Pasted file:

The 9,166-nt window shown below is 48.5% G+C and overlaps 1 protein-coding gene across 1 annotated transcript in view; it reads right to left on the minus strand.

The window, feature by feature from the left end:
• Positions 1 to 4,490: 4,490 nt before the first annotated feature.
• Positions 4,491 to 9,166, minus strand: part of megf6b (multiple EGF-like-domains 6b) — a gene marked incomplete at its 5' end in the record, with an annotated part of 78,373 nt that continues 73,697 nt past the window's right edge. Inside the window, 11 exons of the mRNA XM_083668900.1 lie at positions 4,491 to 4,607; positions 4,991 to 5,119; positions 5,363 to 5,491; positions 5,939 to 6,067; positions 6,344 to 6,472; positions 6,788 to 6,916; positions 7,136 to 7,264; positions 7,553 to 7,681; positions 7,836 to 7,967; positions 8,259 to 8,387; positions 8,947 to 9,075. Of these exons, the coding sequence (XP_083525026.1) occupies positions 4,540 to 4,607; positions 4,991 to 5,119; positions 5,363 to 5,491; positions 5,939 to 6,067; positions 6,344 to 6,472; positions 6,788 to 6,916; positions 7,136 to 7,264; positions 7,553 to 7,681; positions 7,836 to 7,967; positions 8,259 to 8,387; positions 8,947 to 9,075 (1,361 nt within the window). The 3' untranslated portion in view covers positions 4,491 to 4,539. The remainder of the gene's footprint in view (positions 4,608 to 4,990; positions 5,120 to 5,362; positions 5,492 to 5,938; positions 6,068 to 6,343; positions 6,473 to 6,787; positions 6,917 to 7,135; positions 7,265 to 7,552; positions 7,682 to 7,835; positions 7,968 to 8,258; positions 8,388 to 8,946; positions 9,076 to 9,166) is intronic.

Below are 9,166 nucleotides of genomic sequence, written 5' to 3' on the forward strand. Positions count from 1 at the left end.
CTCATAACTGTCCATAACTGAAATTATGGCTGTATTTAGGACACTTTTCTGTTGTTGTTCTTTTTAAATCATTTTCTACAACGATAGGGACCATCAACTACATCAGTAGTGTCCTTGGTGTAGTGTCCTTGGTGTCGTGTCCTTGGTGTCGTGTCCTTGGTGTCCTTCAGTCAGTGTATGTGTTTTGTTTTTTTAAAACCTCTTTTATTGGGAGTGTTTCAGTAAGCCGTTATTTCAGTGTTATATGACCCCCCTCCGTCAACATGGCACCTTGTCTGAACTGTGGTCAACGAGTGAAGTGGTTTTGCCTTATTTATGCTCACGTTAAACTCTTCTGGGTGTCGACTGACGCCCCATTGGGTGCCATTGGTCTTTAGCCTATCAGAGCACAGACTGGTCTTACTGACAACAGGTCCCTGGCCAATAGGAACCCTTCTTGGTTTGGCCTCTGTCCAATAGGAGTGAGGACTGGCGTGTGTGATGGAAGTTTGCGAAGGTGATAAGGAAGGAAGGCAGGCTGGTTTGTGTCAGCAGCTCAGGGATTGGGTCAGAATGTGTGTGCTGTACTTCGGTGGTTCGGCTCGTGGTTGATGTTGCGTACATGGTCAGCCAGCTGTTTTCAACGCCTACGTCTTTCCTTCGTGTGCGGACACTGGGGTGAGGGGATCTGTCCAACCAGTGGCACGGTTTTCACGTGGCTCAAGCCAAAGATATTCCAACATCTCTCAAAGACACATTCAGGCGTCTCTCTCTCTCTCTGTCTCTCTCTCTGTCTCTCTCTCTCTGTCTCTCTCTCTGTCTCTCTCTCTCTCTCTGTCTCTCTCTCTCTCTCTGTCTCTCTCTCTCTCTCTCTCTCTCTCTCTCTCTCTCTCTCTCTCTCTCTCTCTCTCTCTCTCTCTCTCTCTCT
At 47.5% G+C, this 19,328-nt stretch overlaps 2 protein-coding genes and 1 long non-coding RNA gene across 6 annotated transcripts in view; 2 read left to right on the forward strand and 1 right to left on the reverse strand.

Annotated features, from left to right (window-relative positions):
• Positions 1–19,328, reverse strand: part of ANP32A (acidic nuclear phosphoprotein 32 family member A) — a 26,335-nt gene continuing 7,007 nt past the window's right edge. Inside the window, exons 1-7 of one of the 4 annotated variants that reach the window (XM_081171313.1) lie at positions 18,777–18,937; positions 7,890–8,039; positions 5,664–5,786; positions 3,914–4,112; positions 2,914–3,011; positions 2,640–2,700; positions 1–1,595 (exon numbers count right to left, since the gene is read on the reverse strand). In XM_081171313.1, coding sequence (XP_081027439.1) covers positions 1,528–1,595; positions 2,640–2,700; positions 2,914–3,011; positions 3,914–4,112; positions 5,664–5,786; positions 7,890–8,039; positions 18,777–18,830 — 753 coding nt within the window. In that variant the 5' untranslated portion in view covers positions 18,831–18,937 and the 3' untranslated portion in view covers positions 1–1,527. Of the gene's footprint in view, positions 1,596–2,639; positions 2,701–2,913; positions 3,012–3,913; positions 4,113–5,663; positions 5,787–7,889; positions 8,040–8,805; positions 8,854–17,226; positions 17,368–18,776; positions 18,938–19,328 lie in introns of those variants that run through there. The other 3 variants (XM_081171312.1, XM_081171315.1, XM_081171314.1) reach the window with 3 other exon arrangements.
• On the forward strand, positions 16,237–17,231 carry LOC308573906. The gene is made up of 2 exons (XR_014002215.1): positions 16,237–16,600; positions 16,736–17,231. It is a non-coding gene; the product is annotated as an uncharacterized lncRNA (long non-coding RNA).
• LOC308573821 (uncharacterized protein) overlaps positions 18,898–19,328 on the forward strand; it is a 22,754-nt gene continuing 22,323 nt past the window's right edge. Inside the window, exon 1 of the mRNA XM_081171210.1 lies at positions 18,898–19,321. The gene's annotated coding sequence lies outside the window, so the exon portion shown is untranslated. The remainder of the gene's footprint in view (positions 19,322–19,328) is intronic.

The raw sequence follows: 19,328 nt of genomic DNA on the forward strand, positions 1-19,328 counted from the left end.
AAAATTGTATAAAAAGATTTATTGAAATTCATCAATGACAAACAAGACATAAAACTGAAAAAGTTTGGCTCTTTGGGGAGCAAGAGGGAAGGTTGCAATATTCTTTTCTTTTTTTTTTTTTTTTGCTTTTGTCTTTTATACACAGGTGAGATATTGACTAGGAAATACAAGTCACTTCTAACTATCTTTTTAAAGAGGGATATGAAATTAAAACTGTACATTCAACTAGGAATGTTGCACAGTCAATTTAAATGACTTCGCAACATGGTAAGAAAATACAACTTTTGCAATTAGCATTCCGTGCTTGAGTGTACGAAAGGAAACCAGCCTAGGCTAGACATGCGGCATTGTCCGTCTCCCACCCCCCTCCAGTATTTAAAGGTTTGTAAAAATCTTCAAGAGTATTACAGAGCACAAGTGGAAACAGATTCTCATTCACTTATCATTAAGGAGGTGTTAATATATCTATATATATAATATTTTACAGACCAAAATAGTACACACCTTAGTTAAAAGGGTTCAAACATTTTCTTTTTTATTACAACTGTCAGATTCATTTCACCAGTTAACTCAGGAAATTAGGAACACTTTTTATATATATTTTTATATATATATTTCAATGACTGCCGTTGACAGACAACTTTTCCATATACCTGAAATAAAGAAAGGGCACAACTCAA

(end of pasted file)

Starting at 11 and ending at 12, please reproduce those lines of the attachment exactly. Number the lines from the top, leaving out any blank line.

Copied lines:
• LOC308573821 (uncharacterized protein) overlaps positions 18,898–19,328 on the forward strand; it is a 22,754-nt gene continuing 22,323 nt past the window's right edge. Inside the window, exon 1 of the mRNA XM_081171210.1 lies at positions 18,898–19,321. The gene's annotated coding sequence lies outside the window, so the exon portion shown is untranslated. The remainder of the gene's footprint in view (positions 19,322–19,328) is intronic.

The raw sequence follows: 19,328 nt of genomic DNA on the forward strand, positions 1-19,328 counted from the left end.